Managing Our Natural Resources, 6e, Camp - 35

CHAPtER 3

Concepts in Natural Resources Management

35

Carrying Capacity
A population level can be defined as the number of a given species of plant or
animal in a given area at a particular point in time. Carrying capacity refers to
the maximum population level for which an ecosystem can provide ongoing food
and shelter. The population level of any species cannot long exceed the carrying
capacity of the ecosystem.
Carrying capacities are affected by the food webs that include the species in
question. Here is an example: Quail eat insects and plant seeds. A covey of quail
must have an adequate supply of food to thrive and reproduce-even to survive.
The population level of quail in a given area cannot exceed the carrying capacity
for that area.
Population levels are also affected by water availability, shelter, and predators.
All these factors, as well as diseases and parasites, help keep populations of each
species at an acceptable level in the "balance" of nature. Chapter 24 deals with
this concept in more detail. When a population exceeds its ecosystem's carrying
capacity, diseases, predators, or starvation will inevitably reduce the population
level. That is the way of nature.
In a previous section, we discussed the concept of actions in one part of
an ecosystem affecting other parts of the system. The most profound effect by
humans on the ecosystem has been from the advent of agricultural production
of food and fiber. Farming has drastically increased the carrying capacity of the
world for humans by increasing the amount of food that can be produced on
the land. Intensive crop and livestock production have enhanced that aspect of
the ecosystem. At the same time, we cannot so drastically alter one aspect of the
ecosystem without also affecting other parts of the system.
We are learning that we cannot long ignore or bypass ecological principles.
For instance, when we harvest crops, we remove much of the organic matter that
would normally be returned to the soil by decomposition. In the long term, this
has a drastic effect on the ecosystem. Thus, modern conservation practices such
as incorporating crop residues and green manure crops into the soil are direct
applications of ecological principles.

tABLE 3-1 estimated
past and projected World
population over 8,000 Years
Years

HUMAn POPULAtiOn
Earlier in this chapter, it was pointed out that the human population has grown
over the years. At about the time of the birth of Christ, the world's human population was about 300 million. That figure was a great increase over the estimated
10 million at about 6,000 BCE, and the rate of increase has jumped in the past
few centuries to unbelievable levels (Table 3-1).
Those figures are startling. As late as 1800, there were fewer than 1 billion
living humans. The number had grown to 1.6 billion by 1900. It had skyrocketed
to 4.3 billion in 1979 and surpassed 6 billion in 1999 and 7 billion in 2011. It is
even more astonishing to see this information on a graph (Figure 3-10).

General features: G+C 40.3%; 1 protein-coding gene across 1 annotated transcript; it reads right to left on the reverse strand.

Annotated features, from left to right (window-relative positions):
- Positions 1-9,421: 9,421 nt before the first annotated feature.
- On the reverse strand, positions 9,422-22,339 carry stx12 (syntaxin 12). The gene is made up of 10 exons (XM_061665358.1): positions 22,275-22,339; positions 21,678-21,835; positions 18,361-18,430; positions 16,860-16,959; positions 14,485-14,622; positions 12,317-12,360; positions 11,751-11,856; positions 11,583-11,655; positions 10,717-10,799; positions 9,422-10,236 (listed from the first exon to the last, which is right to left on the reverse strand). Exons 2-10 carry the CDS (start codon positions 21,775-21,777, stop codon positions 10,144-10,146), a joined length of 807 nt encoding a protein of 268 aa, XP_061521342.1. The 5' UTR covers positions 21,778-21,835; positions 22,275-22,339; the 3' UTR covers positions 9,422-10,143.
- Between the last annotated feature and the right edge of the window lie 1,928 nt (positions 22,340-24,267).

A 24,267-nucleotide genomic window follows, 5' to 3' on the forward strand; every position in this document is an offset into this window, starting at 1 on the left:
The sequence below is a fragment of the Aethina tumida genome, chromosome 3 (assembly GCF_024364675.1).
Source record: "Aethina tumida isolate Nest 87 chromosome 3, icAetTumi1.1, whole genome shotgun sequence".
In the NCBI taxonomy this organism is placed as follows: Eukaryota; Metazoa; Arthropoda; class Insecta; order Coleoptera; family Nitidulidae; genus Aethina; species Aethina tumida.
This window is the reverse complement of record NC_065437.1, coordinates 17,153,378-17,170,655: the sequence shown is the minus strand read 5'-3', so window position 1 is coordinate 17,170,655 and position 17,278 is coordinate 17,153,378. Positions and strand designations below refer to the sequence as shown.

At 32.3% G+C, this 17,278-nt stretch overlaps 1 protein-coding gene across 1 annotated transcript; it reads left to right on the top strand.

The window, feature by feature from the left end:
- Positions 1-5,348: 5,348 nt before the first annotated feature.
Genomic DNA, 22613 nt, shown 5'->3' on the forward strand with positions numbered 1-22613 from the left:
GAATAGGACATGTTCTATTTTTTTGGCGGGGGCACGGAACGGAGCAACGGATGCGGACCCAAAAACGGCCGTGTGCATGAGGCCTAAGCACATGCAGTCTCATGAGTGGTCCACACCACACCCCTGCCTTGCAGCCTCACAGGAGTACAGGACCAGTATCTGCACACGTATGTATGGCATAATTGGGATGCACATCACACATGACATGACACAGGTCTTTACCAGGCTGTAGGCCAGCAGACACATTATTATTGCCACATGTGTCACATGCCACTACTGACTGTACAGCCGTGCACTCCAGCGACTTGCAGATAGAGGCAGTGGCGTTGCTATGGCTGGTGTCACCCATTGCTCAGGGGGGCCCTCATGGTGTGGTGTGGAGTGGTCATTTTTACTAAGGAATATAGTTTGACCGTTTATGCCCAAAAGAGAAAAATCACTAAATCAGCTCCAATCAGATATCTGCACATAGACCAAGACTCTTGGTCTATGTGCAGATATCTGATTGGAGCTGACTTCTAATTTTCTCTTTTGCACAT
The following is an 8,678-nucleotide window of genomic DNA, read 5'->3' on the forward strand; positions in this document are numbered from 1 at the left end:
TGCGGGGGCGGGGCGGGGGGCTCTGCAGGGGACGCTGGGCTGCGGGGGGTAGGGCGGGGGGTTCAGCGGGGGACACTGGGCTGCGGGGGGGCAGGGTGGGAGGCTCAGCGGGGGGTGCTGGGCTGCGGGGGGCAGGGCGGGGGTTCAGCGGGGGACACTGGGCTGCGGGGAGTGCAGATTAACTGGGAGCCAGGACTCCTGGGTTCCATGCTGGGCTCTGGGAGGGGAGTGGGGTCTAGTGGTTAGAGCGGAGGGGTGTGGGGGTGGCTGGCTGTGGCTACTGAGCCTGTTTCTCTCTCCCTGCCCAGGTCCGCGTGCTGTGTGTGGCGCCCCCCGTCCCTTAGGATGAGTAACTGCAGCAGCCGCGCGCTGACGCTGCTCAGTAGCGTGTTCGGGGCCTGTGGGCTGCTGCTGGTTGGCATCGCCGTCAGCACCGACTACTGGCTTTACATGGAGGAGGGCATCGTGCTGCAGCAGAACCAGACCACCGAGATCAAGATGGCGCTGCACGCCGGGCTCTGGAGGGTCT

The United Nations provides the most widely used projections of future
human population.i Populations projections require scientists to make certain assumptions about the future birth rate and mortality rate. The United
Nations, provides projections based on a "best guess" that results in what the
report refers to as the "medium" projection. That "best guess" projection is
shown in Table 3.1. The UN report also provides alternative projections based
on a high growth rate (increased birth rate and lower mortality) and a low

Population
(in Billions)

6000BC

0.01

AD 1

0.30

1000

0.31

1250

0.40

1500

0.50

1750

0.79

1800

0.98

1850

1.26

1900

1.65

1950

2.52

2000

6.07

2050*

8.92

2100*

9.06

2150*

8.49

2200*

8.50

2250*

8.75

2300*

8.97

* these projections represent the
"medium" growth estimate. actual
estimates range from 5.49 to 14.08 billion
in 2100 and 3.16 to 21.24 billion in 2200,
depending on the assumptions made
regarding birth and mortality rates.
Sources:
Prior to 1950, World Resources Institute, http://www
.wri.org/
Starting with 1950, United Nations, http://www.un.org/
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http://www.wri.org/ http://www.wri.org/ http://www.un.org/

Table of Contents for the Digital Edition of Managing Our Natural Resources, 6e, Camp

Contents
Managing Our Natural Resources, 6e, Camp - Cover1
Managing Our Natural Resources, 6e, Camp - Cover2
Managing Our Natural Resources, 6e, Camp - i
Managing Our Natural Resources, 6e, Camp - ii
Managing Our Natural Resources, 6e, Camp - iii
Managing Our Natural Resources, 6e, Camp - iv
Managing Our Natural Resources, 6e, Camp - v
Managing Our Natural Resources, 6e, Camp - Contents
Managing Our Natural Resources, 6e, Camp - vii
Managing Our Natural Resources, 6e, Camp - viii
Managing Our Natural Resources, 6e, Camp - ix
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Managing Our Natural Resources, 6e, Camp - xi
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